Thursday, June 6, 2013
7 News Features: Protect and Defend
If you own a gun for self-defense, have you ever thought of what would happen if you actually had to shoot someone? 7's Patrick Fraser is here to tell about a new company that wants to help gun owners answer that question.
In the few minutes that this story will be on TV, 21 homes across the country will be broken into.
Nat: "When somebody's in your house like that, you're going to be terrified. I was just very lucky to get out."
In many cases homeowners will be there, and have to defend themselves.
Nat: "I had my gun in my hand and I just shot at him."
Residents have had to pull out their guns in South Florida over and over.
Nat: "She defended herself."
An armed homeowner, pulling the trigger when the crooks break in. And with the intruder wounded or dead, the spotlight turns to the person who defended themselves.
Augusto Luna, Stone Hart's Gun Club: "It never occurred to me what happens if you shoot somebody defending your family, defending your home."
For the homeowner, the days after pulling the trigger can be a nightmare.
Tim Brennan, Second Defense Alliance: "We're there to help them. All they have to worry about is their family, get back with their family."
Tim Brennan runs a company called Second Defense Alliance. It helps members after they shoot someone breaking into their home.
Tim Brennan: "Immediately you're going to need an attorney. They need counseling. If you are taken away and have to post bail, we will post that bail to get you back with your family."
John Blake is a South Florida gun owner who joined Second Defense Alliance after he saw what a neighbor had to go through when he shot a burglar in his house.
John Blake: "Short term incarceration, having to put up a bail bond, hire a lawyer."
For $11 a month, Second Defense Alliance pays for a lawyer, medical care, even a clean-up crew to remove the intruder's blood.
Augusto Luna: "You shoot somebody, and what happens after?"
Augusto Luna owns a gun range in South Miami and is encouraging people to join Second Defense Alliance.
Augusto Luna: "You have to deal with a lot of issues that you're not familiar with because you think you're never going to use your gun."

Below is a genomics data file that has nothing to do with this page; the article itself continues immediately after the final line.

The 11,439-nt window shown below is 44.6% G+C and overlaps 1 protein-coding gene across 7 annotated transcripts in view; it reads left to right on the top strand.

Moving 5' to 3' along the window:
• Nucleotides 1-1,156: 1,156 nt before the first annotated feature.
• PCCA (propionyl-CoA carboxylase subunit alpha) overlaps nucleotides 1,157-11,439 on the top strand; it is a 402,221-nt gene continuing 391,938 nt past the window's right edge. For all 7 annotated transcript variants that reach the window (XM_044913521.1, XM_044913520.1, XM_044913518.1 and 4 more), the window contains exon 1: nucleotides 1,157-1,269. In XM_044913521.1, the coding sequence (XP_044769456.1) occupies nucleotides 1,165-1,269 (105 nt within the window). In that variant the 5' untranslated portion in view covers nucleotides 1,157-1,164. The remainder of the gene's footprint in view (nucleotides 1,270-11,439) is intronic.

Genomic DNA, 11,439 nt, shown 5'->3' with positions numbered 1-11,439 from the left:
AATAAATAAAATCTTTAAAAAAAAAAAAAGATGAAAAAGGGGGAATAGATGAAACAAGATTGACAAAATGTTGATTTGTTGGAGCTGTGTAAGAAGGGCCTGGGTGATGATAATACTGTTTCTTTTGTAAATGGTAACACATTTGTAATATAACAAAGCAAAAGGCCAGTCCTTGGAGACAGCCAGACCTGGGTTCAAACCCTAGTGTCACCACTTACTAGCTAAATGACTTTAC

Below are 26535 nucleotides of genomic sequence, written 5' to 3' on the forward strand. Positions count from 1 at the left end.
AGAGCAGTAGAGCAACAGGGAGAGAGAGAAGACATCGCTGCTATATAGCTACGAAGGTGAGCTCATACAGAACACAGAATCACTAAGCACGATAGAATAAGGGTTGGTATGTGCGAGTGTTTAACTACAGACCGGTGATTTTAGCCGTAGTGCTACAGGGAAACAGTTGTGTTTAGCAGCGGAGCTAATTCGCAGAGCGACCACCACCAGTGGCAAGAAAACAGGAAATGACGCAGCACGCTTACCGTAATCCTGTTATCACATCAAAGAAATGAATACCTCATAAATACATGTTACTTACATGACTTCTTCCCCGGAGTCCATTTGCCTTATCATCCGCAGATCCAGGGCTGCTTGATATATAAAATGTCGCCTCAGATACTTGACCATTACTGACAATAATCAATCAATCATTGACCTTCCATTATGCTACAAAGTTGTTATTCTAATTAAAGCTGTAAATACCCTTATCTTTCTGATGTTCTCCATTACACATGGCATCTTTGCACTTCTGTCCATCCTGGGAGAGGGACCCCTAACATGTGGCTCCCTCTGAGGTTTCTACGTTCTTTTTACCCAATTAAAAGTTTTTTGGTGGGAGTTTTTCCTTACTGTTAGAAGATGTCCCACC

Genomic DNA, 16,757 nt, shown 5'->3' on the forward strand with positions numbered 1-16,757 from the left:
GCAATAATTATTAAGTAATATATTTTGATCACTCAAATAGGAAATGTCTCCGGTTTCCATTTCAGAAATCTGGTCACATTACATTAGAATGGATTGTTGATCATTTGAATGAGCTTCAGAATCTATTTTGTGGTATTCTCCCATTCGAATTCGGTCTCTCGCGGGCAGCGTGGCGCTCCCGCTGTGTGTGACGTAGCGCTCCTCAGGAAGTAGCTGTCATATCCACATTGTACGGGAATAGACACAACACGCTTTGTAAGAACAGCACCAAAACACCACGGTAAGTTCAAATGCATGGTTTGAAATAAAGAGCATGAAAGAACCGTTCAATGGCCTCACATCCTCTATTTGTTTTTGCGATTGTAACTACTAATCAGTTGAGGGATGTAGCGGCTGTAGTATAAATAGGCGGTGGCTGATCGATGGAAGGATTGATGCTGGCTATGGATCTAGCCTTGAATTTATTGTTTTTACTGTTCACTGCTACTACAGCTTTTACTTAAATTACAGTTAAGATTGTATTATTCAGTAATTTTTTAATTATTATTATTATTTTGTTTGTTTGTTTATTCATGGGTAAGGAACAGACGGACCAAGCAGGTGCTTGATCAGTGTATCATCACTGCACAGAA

Now, if you own a gun and are watching, you may be thinking, "If I catch someone breaking in my home and I shoot them, I don't need help. I have homeowner's insurance. They will cover everything." But check your policy; maybe not.
Tim Brennan: "Homeowner's insurance covers unintentional actions. Protecting yourself is an intentional act, so that's how they get around covering any kind of home defense, self-defense shooting."
That puts you back on your own, and Second Defense has limits to its coverage: $50,000 in legal fees, $20,000 in medical costs. And if you shoot a neighbor or a landlord, you aren't covered at all.
Ralph Page, Broward County Crime Stoppers: "It's an interesting concept, but read the fine print."
Ralph Page is a veteran law enforcement officer and the head of Broward Crime Stoppers. He isn't sure a law-abiding taxpayer needs to sign up for a program like Second Defense Alliance.
Ralph Page: "Each law enforcement agency has a victim advocate, someone specifically assigned to deal with victims. You have the Crime Victim Compensation Act in the state of Florida. You have psychological treatment that you can get through many, many different agencies in Florida. So you can reach out to these people."
The Alliance clearly isn't a perfect plan, and in a perfect world you wouldn't need to defend your home. But we don't live in a perfect world.
Susan Howell: "God forbid we don't want to have to use it, but in the event that we need it, we know that we have some support there.
Support in case Susan is one of the 21 people whose homes were broken into while this story was on the air.
I'm Patrick Fraser, 7News.
For more information on the Second Defense Alliance visit: http://myseconddefensealliance.com/